Don’t Forego Saving for Retirement

When you’re young, retirement seems like a lifetime away, and it’s really easy to tell yourself that there’s plenty of time, that you’ll save extra later, and so one.  But the truth is, if you’re not saving now for retirement, you likely won’t save enough later, either.  And one day, you’ll “wake up” and realize that you’re not going to be able to retire unless you do something drastic… trust me, that’s not a good feeling.

Instead, start now.  Join the 401(k) at work and make sure that you’re taking full advantage of the employer’s match if there is one, if not, put money into the account anyway and increase the contribution as often as you can.  Retirement really is closer than you think.

Get Professional Help

Have questions you can’t answer?  Looking for sound advice on your budget, your credit report, or your retirement plans?  Don’t hesitate to seek the advice of a trained professional when and if you need it.  It’s worth every penny spent in the long run!


Rising Mortgage Interest Rates May Influence Homebuyers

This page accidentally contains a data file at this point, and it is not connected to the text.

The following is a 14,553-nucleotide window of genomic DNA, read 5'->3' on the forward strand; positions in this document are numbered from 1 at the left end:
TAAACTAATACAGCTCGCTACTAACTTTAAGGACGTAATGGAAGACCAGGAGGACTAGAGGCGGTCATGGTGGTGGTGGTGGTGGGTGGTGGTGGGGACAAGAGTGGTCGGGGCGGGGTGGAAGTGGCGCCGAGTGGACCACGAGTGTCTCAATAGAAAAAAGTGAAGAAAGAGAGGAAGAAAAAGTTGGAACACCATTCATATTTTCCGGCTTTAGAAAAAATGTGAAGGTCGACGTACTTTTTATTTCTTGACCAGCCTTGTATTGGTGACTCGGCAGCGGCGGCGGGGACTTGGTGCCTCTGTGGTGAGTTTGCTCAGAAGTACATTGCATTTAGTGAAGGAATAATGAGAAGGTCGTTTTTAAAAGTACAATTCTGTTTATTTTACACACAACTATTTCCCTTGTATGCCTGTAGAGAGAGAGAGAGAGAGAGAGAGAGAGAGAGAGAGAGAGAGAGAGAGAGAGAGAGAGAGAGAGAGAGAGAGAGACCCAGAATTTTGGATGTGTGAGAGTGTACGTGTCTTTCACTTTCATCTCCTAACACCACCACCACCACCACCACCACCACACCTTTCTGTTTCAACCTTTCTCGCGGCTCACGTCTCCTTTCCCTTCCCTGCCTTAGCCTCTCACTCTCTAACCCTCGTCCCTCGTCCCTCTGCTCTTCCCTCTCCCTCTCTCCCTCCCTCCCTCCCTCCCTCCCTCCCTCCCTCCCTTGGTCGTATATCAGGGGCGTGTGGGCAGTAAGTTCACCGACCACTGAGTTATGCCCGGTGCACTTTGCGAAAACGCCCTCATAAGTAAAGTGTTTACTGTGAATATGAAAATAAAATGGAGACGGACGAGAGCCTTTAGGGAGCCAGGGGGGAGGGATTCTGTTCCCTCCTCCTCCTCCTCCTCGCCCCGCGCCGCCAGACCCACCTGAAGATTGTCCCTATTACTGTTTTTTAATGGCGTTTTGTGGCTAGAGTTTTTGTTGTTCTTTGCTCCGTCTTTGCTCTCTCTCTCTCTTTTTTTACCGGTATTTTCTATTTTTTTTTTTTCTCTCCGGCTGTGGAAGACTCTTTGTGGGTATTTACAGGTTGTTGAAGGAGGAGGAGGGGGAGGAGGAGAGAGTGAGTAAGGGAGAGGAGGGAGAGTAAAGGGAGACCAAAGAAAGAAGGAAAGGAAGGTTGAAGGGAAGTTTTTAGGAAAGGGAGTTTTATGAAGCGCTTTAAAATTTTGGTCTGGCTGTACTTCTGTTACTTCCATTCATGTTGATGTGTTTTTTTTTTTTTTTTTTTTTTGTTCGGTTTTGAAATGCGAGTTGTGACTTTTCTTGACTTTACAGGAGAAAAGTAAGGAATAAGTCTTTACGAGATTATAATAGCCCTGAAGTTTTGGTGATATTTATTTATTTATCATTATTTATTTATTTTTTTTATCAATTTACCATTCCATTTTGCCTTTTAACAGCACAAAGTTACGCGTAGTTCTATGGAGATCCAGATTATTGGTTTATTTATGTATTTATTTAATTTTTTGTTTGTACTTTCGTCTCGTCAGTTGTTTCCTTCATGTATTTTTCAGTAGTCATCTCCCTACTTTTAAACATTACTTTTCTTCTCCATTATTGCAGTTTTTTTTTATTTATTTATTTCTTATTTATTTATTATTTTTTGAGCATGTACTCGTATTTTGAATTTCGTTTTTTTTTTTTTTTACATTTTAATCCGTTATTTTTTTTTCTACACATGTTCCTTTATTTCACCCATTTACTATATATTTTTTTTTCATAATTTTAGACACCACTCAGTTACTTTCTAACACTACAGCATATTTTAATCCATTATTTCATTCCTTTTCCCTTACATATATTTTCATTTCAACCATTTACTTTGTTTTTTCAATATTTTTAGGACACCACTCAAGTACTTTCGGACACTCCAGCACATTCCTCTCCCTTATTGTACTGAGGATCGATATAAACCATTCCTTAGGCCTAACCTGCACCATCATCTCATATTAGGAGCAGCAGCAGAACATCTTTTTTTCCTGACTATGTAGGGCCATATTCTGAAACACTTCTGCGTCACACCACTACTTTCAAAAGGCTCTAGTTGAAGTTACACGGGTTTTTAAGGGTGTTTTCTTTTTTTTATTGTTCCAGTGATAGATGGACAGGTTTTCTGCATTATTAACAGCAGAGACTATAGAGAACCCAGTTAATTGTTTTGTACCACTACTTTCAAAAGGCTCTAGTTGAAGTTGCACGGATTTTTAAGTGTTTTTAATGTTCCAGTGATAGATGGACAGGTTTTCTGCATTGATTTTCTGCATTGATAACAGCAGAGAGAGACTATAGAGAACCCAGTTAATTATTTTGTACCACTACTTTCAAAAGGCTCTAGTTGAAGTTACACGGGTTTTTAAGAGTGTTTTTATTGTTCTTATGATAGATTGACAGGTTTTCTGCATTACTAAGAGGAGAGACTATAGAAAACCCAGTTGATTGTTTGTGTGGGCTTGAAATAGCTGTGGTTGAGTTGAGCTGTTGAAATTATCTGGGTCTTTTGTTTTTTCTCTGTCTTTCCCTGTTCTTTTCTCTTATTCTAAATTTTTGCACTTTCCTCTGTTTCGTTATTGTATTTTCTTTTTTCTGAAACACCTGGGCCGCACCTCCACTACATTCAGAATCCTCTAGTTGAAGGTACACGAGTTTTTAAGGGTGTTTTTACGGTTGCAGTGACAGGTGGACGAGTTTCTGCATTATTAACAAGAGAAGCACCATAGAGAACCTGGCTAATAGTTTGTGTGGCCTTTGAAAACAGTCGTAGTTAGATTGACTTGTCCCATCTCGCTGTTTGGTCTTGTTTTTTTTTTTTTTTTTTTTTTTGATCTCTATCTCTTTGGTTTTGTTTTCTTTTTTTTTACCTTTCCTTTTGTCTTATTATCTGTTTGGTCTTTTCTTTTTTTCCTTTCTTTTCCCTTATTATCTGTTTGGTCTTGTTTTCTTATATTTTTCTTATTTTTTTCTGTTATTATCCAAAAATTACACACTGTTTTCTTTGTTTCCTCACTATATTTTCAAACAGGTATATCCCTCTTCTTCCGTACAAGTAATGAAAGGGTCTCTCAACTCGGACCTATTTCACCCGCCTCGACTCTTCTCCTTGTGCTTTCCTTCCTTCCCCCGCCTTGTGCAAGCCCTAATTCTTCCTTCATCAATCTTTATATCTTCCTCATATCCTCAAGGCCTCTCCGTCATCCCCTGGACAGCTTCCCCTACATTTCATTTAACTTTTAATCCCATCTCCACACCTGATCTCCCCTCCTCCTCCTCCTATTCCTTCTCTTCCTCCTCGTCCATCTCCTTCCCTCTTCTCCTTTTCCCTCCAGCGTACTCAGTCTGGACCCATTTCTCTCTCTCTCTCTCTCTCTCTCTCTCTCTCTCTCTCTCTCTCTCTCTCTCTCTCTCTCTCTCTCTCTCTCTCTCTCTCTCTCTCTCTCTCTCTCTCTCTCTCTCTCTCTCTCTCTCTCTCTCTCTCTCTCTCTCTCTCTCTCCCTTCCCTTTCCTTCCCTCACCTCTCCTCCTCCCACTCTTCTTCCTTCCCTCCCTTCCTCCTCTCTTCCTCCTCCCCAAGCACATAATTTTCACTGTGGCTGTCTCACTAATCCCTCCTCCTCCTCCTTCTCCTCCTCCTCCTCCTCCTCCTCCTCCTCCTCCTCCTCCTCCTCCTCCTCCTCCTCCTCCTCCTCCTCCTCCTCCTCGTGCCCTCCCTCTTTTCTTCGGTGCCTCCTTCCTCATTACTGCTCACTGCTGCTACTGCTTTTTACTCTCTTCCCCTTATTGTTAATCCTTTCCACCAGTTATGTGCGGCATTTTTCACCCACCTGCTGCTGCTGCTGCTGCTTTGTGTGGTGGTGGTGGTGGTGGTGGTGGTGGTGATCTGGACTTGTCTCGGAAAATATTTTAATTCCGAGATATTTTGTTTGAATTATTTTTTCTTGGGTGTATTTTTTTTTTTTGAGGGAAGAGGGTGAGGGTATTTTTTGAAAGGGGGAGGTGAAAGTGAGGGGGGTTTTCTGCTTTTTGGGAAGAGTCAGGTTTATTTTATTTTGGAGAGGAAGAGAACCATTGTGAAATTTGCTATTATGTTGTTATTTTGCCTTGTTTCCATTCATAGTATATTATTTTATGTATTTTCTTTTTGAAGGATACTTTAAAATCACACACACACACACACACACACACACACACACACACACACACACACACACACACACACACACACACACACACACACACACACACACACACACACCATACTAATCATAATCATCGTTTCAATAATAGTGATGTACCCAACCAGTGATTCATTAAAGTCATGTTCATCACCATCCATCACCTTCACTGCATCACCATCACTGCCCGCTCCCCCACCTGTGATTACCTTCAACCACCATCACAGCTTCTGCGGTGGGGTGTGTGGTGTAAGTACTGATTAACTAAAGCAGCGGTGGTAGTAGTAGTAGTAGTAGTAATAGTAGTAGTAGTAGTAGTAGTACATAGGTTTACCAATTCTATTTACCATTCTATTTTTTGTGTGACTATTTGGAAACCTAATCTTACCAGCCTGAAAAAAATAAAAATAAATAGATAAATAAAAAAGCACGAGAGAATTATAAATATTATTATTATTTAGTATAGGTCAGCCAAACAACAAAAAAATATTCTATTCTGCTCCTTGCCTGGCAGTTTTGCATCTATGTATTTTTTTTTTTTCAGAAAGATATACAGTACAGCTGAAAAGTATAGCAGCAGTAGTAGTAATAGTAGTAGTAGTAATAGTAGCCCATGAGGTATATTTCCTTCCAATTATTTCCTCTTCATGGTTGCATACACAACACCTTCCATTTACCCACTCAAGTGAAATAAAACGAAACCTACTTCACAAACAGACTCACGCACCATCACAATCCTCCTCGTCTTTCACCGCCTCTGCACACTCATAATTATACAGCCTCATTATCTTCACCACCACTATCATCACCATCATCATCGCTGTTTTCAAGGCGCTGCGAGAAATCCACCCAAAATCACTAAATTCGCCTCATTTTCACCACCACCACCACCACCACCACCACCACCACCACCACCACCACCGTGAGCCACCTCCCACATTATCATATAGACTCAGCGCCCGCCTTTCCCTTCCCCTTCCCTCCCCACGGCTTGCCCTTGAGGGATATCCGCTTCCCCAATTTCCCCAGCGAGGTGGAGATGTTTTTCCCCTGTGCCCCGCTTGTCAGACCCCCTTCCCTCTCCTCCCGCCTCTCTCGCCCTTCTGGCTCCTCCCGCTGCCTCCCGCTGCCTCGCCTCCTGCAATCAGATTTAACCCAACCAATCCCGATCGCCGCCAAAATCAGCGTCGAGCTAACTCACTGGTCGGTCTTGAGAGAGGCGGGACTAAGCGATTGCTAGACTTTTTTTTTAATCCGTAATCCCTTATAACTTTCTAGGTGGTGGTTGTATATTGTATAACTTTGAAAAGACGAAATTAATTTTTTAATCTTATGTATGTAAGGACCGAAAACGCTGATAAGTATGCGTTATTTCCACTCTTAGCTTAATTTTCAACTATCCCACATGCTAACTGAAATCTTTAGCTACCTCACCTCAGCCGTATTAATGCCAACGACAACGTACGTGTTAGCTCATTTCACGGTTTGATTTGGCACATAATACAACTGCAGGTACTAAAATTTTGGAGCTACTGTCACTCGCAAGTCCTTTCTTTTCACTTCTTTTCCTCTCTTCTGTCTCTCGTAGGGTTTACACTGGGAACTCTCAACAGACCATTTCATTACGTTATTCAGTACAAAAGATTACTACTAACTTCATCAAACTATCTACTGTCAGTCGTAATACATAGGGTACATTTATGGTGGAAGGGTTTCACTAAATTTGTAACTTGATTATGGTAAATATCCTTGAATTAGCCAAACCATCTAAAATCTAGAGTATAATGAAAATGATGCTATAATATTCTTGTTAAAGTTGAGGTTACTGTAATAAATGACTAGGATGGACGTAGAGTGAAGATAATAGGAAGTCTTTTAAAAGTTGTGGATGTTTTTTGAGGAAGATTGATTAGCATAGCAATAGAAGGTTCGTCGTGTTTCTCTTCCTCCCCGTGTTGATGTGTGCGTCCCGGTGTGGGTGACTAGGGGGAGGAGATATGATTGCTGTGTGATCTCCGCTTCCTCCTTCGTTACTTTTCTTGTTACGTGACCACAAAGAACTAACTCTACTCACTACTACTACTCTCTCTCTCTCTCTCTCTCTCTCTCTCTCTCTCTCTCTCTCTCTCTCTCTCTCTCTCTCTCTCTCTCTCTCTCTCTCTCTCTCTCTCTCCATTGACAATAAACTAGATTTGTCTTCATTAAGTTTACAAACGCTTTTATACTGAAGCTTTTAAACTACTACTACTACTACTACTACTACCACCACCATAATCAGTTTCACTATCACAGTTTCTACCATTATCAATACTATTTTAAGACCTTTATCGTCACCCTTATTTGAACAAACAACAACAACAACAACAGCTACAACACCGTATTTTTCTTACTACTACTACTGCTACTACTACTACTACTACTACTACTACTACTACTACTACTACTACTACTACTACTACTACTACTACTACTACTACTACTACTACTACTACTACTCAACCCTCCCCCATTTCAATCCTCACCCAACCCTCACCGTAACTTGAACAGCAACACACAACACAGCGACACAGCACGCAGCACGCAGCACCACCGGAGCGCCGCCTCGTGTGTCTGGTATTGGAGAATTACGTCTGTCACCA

Interest rates for home mortgage loans have risen since November. Experts have taken notice — and so have homebuyers, since rate increases generally make homes less affordable.

What’s a prospective homebuyer to do? Wait for rates to drop again? Buy now, before they go even higher?

“The most important thing is to keep perspective,” says Greg Jaeger, president of USAA Residential Real Estate Services. He says rates were at 18% when he bought his first house in the 1980s, four times what they are today.

“Over the past eight years, we’ve become so conditioned to extremely low interest rates that some people get concerned about any increase, even when the rates are historically still very low,” Jaeger says.

But interest rate fluctuations represent real money to consumers. For example, as the rate crept up from November’s 3.3% to 4.125% two months later, the monthly payment on a 30-year conventional loan for $250,000 increased by $115.

For Jaeger, even the higher cost has a silver lining. “It may tip the scale for some potential homebuyers, but if it helps them look again at a home’s affordability, it could protect them from financial overreach.”

Interest rates fluctuate daily, and even throughout the day, but the changes typically are small. Even a bigger jump in interest rates could be offset by a decrease in home prices, so Jaeger advises not trying to time the market. “Instead, focus on the big picture,” he says. “Can I afford this? Does my budget allow a mortgage payment, and all the things that come with homeownership, and still allow me an emergency cushion and savings?”

If not, now may be a bad time to buy, no matter what the interest rate is. On the other hand, if your financial and personal situations make homeownership a good deal, buying at the current rates may be one of the best investments you ever make.


‎02-27-2017 07:00 AM

Content provided courtesy of USAA.